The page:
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News: Brain Tumors

Alex’s Lemonade grant allows new engineering grad student to join neuroblastoma fight

Monday, July 10th, 2017

A grant from cancer research nonprofit Alex’s Lemonade Stand Foundation is allowing a Vanderbilt chemical and biomolecular engineering doctoral student to join the fight against pediatric neuroblastoma. Kyle Garland is spending his summer on a project titled Immunotherapeutic Targeting of the STING Pathway to Combat Neuroblastoma. He’s working with John Wilson, assistant professor of chemical […]

Blocking neuroblastoma cell growth

Friday, March 24th, 2017

Neuroblastoma – a cancer that starts in nerve tissue outside of the brain – is the third most common cancer in children and accounts for about 15 percent of pediatric cancer-related deaths. MYC proteins drive neuroblastoma tumorigenesis in part by promoting the expression of key glycolytic enzymes such as LDHA to induce aerobic glycolysis (a […]

Proliferative capacity of neuroblastoma

Thursday, September 1st, 2016

Neuroblastoma is a neural crest cell-derived extracranial solid cancer that affects infants and young children. The most vigorous of these cancers spreads through self-renewing cancer stem cells. Knowing the nature of these cells is essential to understanding the progression of neuroblastoma and devising the right treatment strategy. Reporting in the journal Biochemical and Biophysical Research […]

Origins of neuroblastoma

Monday, August 24th, 2015

Neuroblastoma – a pediatric cancer of the sympathetic (“fight or flight”) nerve ganglia and adrenal glands – is thought to originate from the cells that give rise to the developing sympathetic nervous system. Amplification of the MYCN oncogene is associated with risk in this disease, but its role in the early steps of neuroblastoma initiation […]

New type of trial shows promise for several cancers

Monday, August 24th, 2015

Anti-cancer drugs are typically tested on one type of cancer at a time. But an international consortium of cancer investigators, including Vanderbilt-Ingram Cancer Center (VICC) researchers, simultaneously tested an existing therapy in patients with several different forms of cancer that all exhibit the same tumor gene mutation. The new clinical trial showed promising results in […]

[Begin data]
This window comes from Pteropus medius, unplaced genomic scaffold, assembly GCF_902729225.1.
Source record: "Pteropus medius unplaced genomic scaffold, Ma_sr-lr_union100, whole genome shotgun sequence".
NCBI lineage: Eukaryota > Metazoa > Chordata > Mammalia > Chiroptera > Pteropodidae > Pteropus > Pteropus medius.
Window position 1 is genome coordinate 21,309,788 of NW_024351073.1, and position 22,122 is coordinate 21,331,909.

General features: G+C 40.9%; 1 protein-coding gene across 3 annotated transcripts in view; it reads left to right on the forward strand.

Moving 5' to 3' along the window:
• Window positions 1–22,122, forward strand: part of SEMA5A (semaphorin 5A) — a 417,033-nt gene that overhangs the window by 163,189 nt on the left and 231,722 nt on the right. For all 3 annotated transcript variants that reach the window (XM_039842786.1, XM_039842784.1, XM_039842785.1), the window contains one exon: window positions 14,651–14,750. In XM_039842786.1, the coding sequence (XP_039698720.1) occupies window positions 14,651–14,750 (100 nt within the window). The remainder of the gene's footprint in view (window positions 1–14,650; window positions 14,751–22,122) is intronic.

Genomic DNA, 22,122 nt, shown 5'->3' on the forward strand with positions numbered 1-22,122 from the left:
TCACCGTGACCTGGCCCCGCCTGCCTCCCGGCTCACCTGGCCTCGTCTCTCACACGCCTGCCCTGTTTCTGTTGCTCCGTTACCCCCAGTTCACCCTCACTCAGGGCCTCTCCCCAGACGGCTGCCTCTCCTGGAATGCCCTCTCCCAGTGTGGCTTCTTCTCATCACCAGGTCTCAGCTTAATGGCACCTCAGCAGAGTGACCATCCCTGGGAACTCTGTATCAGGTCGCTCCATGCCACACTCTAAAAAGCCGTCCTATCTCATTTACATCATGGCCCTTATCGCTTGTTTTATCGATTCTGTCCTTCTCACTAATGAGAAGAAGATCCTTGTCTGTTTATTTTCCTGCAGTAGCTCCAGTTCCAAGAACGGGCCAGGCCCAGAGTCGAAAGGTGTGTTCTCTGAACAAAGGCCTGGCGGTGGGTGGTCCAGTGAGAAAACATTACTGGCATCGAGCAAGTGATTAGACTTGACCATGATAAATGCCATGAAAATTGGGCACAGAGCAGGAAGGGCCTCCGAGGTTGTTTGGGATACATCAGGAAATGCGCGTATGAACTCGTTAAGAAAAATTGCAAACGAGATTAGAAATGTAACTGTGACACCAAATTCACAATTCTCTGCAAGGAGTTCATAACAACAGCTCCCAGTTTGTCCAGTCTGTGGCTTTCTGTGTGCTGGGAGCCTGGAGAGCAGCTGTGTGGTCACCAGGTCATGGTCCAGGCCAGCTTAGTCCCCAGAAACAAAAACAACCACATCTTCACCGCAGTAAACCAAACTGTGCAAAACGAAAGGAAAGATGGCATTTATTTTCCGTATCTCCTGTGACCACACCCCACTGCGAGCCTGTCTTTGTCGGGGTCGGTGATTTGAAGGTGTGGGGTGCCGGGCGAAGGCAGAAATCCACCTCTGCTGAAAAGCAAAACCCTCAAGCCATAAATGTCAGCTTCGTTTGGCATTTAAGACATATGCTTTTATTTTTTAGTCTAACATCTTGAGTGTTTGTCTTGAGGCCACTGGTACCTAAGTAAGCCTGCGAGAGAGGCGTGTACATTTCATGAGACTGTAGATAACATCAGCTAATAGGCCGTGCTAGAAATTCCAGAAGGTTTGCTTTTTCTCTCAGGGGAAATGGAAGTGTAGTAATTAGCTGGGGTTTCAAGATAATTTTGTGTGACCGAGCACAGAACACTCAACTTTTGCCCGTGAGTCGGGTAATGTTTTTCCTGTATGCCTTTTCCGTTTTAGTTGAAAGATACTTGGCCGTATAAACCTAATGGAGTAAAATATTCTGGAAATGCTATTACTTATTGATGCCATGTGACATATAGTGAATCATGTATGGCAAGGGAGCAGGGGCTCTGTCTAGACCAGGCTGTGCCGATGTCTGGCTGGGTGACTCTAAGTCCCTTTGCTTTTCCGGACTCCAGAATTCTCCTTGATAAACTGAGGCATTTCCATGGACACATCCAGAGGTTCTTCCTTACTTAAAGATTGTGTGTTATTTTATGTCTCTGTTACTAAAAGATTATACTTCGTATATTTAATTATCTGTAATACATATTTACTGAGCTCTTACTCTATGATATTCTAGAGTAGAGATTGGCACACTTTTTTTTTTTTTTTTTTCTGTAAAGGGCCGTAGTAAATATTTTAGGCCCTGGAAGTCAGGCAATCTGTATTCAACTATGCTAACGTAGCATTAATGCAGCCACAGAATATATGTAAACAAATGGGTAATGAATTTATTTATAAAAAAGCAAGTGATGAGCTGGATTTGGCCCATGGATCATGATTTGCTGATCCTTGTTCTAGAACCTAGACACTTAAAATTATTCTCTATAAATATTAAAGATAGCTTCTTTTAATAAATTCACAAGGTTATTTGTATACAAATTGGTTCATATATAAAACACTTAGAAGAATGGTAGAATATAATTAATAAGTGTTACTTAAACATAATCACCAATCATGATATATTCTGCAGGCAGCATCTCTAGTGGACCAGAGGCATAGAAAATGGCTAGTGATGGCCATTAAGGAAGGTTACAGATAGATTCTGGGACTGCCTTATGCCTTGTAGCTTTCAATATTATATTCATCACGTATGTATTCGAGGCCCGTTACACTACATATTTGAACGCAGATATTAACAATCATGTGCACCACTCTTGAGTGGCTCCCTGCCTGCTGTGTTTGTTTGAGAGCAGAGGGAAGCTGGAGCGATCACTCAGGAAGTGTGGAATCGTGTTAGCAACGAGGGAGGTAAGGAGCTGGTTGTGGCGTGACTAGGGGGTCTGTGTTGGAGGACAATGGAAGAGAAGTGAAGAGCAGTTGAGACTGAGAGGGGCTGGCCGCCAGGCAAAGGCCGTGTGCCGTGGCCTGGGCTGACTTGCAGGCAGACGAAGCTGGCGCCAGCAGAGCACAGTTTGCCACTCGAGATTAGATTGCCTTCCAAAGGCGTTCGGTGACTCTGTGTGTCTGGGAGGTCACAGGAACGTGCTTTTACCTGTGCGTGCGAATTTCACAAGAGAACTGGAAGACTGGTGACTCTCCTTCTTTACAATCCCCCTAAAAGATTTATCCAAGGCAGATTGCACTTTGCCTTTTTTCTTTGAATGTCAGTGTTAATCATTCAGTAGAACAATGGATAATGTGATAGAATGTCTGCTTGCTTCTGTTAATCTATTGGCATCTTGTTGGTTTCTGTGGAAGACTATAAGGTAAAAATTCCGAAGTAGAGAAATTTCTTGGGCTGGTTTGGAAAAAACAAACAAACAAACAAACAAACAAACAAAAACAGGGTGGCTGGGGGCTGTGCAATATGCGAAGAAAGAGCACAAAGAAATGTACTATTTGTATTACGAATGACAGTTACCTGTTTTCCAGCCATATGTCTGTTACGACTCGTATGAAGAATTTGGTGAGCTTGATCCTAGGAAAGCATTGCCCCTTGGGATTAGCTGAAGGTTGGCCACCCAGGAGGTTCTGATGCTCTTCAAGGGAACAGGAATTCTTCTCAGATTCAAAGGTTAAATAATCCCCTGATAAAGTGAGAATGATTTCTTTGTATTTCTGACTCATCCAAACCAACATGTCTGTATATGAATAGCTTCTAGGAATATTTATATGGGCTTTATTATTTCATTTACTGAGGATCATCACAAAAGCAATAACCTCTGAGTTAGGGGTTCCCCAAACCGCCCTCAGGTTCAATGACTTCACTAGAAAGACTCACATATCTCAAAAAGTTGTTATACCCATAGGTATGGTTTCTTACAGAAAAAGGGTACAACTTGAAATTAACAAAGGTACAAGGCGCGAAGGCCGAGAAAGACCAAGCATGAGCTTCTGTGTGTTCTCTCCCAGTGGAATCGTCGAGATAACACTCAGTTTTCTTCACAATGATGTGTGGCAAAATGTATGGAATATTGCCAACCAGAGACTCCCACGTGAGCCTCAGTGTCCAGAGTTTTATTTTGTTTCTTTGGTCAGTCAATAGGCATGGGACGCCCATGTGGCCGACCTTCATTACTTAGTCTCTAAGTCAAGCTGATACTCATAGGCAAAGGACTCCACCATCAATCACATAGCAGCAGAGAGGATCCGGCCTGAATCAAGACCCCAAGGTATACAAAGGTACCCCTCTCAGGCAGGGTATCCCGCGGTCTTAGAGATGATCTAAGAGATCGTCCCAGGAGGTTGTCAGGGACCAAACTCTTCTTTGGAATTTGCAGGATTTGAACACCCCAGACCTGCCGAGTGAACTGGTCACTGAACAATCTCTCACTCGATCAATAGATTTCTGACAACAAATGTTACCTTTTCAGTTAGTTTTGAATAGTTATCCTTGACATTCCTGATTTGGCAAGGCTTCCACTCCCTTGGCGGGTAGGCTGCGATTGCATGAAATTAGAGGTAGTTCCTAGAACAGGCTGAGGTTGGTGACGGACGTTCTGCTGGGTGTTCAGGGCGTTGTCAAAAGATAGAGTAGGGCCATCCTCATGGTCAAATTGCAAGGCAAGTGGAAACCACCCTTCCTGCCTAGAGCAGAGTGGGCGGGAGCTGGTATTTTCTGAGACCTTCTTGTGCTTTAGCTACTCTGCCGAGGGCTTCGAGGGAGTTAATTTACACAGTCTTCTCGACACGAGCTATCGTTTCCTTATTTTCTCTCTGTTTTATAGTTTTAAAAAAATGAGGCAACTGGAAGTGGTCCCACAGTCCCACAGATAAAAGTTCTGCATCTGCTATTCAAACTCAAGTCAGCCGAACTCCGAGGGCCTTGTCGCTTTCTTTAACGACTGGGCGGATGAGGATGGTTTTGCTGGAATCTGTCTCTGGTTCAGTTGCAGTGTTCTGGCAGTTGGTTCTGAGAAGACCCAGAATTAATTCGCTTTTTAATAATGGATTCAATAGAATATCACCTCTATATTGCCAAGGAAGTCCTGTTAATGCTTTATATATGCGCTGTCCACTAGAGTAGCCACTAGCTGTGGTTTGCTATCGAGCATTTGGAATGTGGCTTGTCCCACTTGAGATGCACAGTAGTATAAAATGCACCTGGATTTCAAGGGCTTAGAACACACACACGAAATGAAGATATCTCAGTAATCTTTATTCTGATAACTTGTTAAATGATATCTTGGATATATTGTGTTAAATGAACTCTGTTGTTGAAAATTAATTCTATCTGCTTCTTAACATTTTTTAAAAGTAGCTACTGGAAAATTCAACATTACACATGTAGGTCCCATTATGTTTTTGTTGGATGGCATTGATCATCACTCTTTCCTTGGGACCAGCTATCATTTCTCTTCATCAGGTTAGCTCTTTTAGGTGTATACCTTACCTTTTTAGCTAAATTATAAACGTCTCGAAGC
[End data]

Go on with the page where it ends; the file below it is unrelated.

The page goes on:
Cancer signaling pathway blocker

Friday, April 10th, 2015

Researchers at Vanderbilt University have discovered a new way to inhibit Hedgehog (Hh) signaling, an important regulatory pathway for vertebrate development – and cancer. Abnormal regulation of this pathway leads to several human malignancies, including small cell lung cancer and pancreatic cancer, and therefore it is a potential drug target for cancer. Small molecules have […]

NCI report shows U.S. cancer deaths on decline

Thursday, April 2nd, 2015

The death rates for most forms of cancer continue to decline at a modest pace among men, women and children in the United States, according to the Annual Report to the Nation on the Status of Cancer 1975 – 2011. The report from the National Cancer Institute, a division of the National Institutes of Health, […]

New Method May Allow Personalized Clinical Trial for Cancer Therapies

Tuesday, August 14th, 2012

A new tool to observe cell behavior has revealed surprising clues about how cancer cells respond to therapy – and may offer a way to further refine personalized cancer treatments. The approach, developed by investigators at Vanderbilt-Ingram Cancer Center, shows that erlotinib – a targeted therapy that acts on a growth factor receptor mutated in […]

Study Links Rare Genetic Marker to Brain Cancer

Friday, August 10th, 2012

Glioma is the most common and lethal type of brain tumor, and now investigators from Vanderbilt-Ingram Cancer Center and three other cancer centers have identified a link between a rare genetic variant and the risk of developing glioma. The variant also appears to improve the odds of survival among glioma patients. Reid Thompson, M.D., William […]

Network Approach Yields Glioblastoma Clues

Friday, August 10th, 2012

MicroRNAs (miRNAs) play key roles in cellular development, differentiation and cancer growth by regulating gene expression. They may be clinically useful as biomarkers and as targets for new drugs to treat such cancers as glioblastoma multiforme, the most common and lethal primary brain tumor in humans. But first scientists must understand better how the actions […]

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